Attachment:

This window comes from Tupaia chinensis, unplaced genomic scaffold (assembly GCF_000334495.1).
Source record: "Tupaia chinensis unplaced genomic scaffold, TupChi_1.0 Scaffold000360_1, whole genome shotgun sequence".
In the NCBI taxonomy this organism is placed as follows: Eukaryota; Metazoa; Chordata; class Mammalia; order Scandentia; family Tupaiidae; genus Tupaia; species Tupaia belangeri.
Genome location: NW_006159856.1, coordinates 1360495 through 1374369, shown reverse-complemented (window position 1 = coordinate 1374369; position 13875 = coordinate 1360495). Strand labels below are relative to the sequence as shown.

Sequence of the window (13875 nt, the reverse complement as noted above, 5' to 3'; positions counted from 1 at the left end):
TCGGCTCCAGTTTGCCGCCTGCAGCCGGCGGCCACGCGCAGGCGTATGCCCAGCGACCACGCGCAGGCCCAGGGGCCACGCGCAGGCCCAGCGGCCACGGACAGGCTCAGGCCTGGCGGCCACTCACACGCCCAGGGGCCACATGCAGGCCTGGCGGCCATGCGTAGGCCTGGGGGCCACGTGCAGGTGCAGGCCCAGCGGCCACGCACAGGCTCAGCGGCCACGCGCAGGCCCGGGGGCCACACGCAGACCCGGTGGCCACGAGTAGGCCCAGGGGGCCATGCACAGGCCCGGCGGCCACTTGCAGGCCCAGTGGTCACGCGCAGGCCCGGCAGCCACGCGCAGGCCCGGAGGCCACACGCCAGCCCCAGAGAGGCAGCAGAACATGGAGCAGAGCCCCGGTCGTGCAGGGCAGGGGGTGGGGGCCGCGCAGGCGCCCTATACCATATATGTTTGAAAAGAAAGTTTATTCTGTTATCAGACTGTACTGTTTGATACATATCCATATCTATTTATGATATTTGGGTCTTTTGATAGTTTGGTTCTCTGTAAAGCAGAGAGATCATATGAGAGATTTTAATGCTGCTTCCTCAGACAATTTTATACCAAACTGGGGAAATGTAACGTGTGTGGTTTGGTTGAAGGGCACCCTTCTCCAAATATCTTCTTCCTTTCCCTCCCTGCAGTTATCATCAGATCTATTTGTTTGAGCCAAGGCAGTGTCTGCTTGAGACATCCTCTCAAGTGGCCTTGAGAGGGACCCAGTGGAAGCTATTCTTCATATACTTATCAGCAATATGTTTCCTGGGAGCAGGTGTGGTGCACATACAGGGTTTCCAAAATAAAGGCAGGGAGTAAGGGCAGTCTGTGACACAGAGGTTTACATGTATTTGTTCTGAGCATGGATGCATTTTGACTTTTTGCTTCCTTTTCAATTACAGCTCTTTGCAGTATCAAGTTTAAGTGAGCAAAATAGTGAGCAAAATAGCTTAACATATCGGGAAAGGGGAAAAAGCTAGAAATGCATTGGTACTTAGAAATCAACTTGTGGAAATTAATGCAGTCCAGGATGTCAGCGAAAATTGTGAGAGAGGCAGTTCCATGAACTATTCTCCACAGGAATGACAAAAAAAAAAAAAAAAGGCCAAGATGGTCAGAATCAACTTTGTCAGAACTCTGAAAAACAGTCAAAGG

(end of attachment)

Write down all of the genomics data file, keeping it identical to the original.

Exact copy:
This window comes from Tupaia chinensis, unplaced genomic scaffold (assembly GCF_000334495.1).
Source record: "Tupaia chinensis unplaced genomic scaffold, TupChi_1.0 Scaffold000360_1, whole genome shotgun sequence".
In the NCBI taxonomy this organism is placed as follows: Eukaryota; Metazoa; Chordata; class Mammalia; order Scandentia; family Tupaiidae; genus Tupaia; species Tupaia belangeri.
Genome location: NW_006159856.1, coordinates 1360495 through 1374369, shown reverse-complemented (window position 1 = coordinate 1374369; position 13875 = coordinate 1360495). Strand labels below are relative to the sequence as shown.

Sequence of the window (13875 nt, the reverse complement as noted above, 5' to 3'; positions counted from 1 at the left end):
TCGGCTCCAGTTTGCCGCCTGCAGCCGGCGGCCACGCGCAGGCGTATGCCCAGCGACCACGCGCAGGCCCAGGGGCCACGCGCAGGCCCAGCGGCCACGGACAGGCTCAGGCCTGGCGGCCACTCACACGCCCAGGGGCCACATGCAGGCCTGGCGGCCATGCGTAGGCCTGGGGGCCACGTGCAGGTGCAGGCCCAGCGGCCACGCACAGGCTCAGCGGCCACGCGCAGGCCCGGGGGCCACACGCAGACCCGGTGGCCACGAGTAGGCCCAGGGGGCCATGCACAGGCCCGGCGGCCACTTGCAGGCCCAGTGGTCACGCGCAGGCCCGGCAGCCACGCGCAGGCCCGGAGGCCACACGCCAGCCCCAGAGAGGCAGCAGAACATGGAGCAGAGCCCCGGTCGTGCAGGGCAGGGGGTGGGGGCCGCGCAGGCGCCCTATACCATATATGTTTGAAAAGAAAGTTTATTCTGTTATCAGACTGTACTGTTTGATACATATCCATATCTATTTATGATATTTGGGTCTTTTGATAGTTTGGTTCTCTGTAAAGCAGAGAGATCATATGAGAGATTTTAATGCTGCTTCCTCAGACAATTTTATACCAAACTGGGGAAATGTAACGTGTGTGGTTTGGTTGAAGGGCACCCTTCTCCAAATATCTTCTTCCTTTCCCTCCCTGCAGTTATCATCAGATCTATTTGTTTGAGCCAAGGCAGTGTCTGCTTGAGACATCCTCTCAAGTGGCCTTGAGAGGGACCCAGTGGAAGCTATTCTTCATATACTTATCAGCAATATGTTTCCTGGGAGCAGGTGTGGTGCACATACAGGGTTTCCAAAATAAAGGCAGGGAGTAAGGGCAGTCTGTGACACAGAGGTTTACATGTATTTGTTCTGAGCATGGATGCATTTTGACTTTTTGCTTCCTTTTCAATTACAGCTCTTTGCAGTATCAAGTTTAAGTGAGCAAAATAGTGAGCAAAATAGCTTAACATATCGGGAAAGGGGAAAAAGCTAGAAATGCATTGGTACTTAGAAATCAACTTGTGGAAATTAATGCAGTCCAGGATGTCAGCGAAAATTGTGAGAGAGGCAGTTCCATGAACTATTCTCCACAGGAATGACAAAAAAAAAAAAAAAAGGCCAAGATGGTCAGAATCAACTTTGTCAGAACTCTGAAAAACAGTCAAAGG